About all, avoid any course of action that could result in a sense of shame in you or your daughter about her differences. My brother has a similar story to tell from that of the previous poster sad.

catkinq Fri 09-Oct-09 10:44:59

I am very similar to dd (and also have really bad face blindness) but see it very much as being different to most people not having a disorder (simply an uncommon and in many ways positive condition). I am struggling a little with explaining things to very bright dd (who is well aware that psycologists often see disordered people etc) but I do think that my life would have been easier if I'd been diagnosed (rather than being classed as very able but too lazy to spell or be neat and organised; very hard and cold personality wise and rude and disrespectful to adults). We started the process after dd was pulled out of class by a teacher for answering back and being cheecky when we could see that dd was just trying to be helpful (by pointing out the teacher's shortcomings ) and the school just would not accept that it was not delibatate rudeness. dh (with similar traits) was nearly expelled for "constant cheek" and I don't want dd to go the same way but am constantly concerened that labels are bad etc.

linglette Fri 09-Oct-09 17:56:25

Well, let's drill down a bit on the labels are bad thing.

I guess there are two bad things about an ASD label

Firstly, there is a lot of prejudice and there are a lot of negative assumptions about anything related to autism (chiefly that your ability to form loving relationships is permanently compromised)

Secondly, there is a tendency to assume that people with ASD are more alike than different and that observations made about the one person with ASD you have met will apply to the next person (teachers seem to quite often be guilty of this).

So you will have to live with those two things and will probably end up semi-campaigning to help others understand better.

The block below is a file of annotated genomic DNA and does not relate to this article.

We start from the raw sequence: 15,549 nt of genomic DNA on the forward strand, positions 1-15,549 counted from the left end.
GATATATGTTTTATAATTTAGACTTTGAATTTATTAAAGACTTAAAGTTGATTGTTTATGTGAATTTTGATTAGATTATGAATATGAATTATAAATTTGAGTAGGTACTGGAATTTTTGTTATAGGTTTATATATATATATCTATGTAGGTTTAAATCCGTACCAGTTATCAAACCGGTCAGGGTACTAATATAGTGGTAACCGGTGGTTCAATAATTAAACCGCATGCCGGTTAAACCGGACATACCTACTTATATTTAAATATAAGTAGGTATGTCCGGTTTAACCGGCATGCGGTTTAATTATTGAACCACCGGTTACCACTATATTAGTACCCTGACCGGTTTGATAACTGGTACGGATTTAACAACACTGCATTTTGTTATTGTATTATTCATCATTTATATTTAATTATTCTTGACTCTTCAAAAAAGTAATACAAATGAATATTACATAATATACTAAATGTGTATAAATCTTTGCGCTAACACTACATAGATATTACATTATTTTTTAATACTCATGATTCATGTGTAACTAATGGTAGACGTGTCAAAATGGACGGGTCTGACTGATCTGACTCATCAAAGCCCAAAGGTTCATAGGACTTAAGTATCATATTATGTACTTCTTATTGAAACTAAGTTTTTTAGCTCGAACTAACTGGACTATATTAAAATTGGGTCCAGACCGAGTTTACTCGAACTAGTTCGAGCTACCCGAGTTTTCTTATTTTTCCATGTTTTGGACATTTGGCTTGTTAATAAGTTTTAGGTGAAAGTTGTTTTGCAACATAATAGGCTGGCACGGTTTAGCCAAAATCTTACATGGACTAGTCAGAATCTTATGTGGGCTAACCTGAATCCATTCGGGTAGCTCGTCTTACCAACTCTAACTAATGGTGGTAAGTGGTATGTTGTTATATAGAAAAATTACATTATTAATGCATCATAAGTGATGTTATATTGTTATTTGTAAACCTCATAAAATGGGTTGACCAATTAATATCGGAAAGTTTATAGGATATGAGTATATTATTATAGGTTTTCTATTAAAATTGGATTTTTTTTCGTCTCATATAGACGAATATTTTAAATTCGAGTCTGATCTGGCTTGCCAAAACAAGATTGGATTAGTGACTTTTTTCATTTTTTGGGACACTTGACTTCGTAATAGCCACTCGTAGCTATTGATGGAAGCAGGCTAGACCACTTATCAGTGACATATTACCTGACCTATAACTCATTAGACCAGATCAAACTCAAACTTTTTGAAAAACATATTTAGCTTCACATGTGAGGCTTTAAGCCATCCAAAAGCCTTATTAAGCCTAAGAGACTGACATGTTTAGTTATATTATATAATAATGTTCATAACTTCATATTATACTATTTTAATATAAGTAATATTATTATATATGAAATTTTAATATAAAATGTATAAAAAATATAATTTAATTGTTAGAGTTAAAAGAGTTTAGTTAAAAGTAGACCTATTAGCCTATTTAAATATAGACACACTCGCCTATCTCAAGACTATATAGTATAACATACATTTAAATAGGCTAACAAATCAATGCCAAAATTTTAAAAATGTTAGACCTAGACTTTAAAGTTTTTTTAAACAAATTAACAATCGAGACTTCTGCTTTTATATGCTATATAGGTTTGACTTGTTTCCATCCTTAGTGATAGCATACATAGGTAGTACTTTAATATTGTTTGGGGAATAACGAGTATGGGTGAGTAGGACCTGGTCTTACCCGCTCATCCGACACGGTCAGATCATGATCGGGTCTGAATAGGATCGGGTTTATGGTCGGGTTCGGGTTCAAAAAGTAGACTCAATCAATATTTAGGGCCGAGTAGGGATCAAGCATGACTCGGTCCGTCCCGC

But on the other hand, if your daughter may take many years to understand the rules of social etiquette (presumably you have books to help her work on these so you have some idea of how quickly she is capable of improving on this?) then like you she is at risk of getting those equally negative labels like the ones you described.

TotalChaos Fri 09-Oct-09 18:41:14

well I may have got an AS dx had I been at school today, and did get an OCD Dx when I was 18. The OCD Dx helped; instead of thinking that I felt certain ways because I was bad, or stressed about tiny things because I was bad (I was obsessively conscientious at times as a teen) it was a great relief to understand there was a reason for how I felt, and I wasn't alone. In some ways I wish I had at least been referred for an assessment for AS; as then my social needs would have been acknowledged - I was desperately unhappy as a teen, lonely and struggled to make any friends at school - support from school/professionals could have made a difference. As I achieved academically and was well-behaved (unnaturally so....) it was very easy to overlook my welfare.